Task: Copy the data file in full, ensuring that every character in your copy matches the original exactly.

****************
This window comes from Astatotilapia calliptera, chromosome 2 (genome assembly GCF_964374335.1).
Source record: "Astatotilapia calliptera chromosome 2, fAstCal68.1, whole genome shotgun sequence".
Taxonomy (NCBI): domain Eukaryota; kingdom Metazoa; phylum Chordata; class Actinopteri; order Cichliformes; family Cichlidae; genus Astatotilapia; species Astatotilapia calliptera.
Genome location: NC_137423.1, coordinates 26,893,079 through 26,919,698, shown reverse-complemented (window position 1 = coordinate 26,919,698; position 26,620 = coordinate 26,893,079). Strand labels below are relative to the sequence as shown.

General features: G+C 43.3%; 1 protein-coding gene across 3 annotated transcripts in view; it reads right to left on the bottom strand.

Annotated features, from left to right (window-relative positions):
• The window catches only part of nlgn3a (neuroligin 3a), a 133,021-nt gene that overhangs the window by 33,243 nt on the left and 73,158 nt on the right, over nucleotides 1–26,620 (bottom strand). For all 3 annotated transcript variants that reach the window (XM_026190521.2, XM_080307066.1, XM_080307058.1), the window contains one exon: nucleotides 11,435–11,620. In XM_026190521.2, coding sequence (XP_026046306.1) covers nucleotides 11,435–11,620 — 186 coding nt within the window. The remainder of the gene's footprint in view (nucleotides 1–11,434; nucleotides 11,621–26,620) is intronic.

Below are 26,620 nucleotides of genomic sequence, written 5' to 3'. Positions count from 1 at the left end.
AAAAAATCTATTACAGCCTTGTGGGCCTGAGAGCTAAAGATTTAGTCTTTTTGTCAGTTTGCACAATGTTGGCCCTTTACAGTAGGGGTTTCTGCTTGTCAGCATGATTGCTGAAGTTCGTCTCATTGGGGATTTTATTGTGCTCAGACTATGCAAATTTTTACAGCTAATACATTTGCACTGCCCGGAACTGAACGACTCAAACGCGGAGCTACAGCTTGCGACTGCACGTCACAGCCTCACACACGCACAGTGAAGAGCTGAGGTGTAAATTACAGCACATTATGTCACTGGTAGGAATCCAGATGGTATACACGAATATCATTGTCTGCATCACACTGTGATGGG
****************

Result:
This window comes from Astatotilapia calliptera, chromosome 2 (genome assembly GCF_964374335.1).
Source record: "Astatotilapia calliptera chromosome 2, fAstCal68.1, whole genome shotgun sequence".
Taxonomy (NCBI): domain Eukaryota; kingdom Metazoa; phylum Chordata; class Actinopteri; order Cichliformes; family Cichlidae; genus Astatotilapia; species Astatotilapia calliptera.
Genome location: NC_137423.1, coordinates 26,893,079 through 26,919,698, shown reverse-complemented (window position 1 = coordinate 26,919,698; position 26,620 = coordinate 26,893,079). Strand labels below are relative to the sequence as shown.

General features: G+C 43.3%; 1 protein-coding gene across 3 annotated transcripts in view; it reads right to left on the bottom strand.

Annotated features, from left to right (window-relative positions):
• The window catches only part of nlgn3a (neuroligin 3a), a 133,021-nt gene that overhangs the window by 33,243 nt on the left and 73,158 nt on the right, over nucleotides 1–26,620 (bottom strand). For all 3 annotated transcript variants that reach the window (XM_026190521.2, XM_080307066.1, XM_080307058.1), the window contains one exon: nucleotides 11,435–11,620. In XM_026190521.2, coding sequence (XP_026046306.1) covers nucleotides 11,435–11,620 — 186 coding nt within the window. The remainder of the gene's footprint in view (nucleotides 1–11,434; nucleotides 11,621–26,620) is intronic.

Below are 26,620 nucleotides of genomic sequence, written 5' to 3'. Positions count from 1 at the left end.
AAAAAATCTATTACAGCCTTGTGGGCCTGAGAGCTAAAGATTTAGTCTTTTTGTCAGTTTGCACAATGTTGGCCCTTTACAGTAGGGGTTTCTGCTTGTCAGCATGATTGCTGAAGTTCGTCTCATTGGGGATTTTATTGTGCTCAGACTATGCAAATTTTTACAGCTAATACATTTGCACTGCCCGGAACTGAACGACTCAAACGCGGAGCTACAGCTTGCGACTGCACGTCACAGCCTCACACACGCACAGTGAAGAGCTGAGGTGTAAATTACAGCACATTATGTCACTGGTAGGAATCCAGATGGTATACACGAATATCATTGTCTGCATCACACTGTGATGGG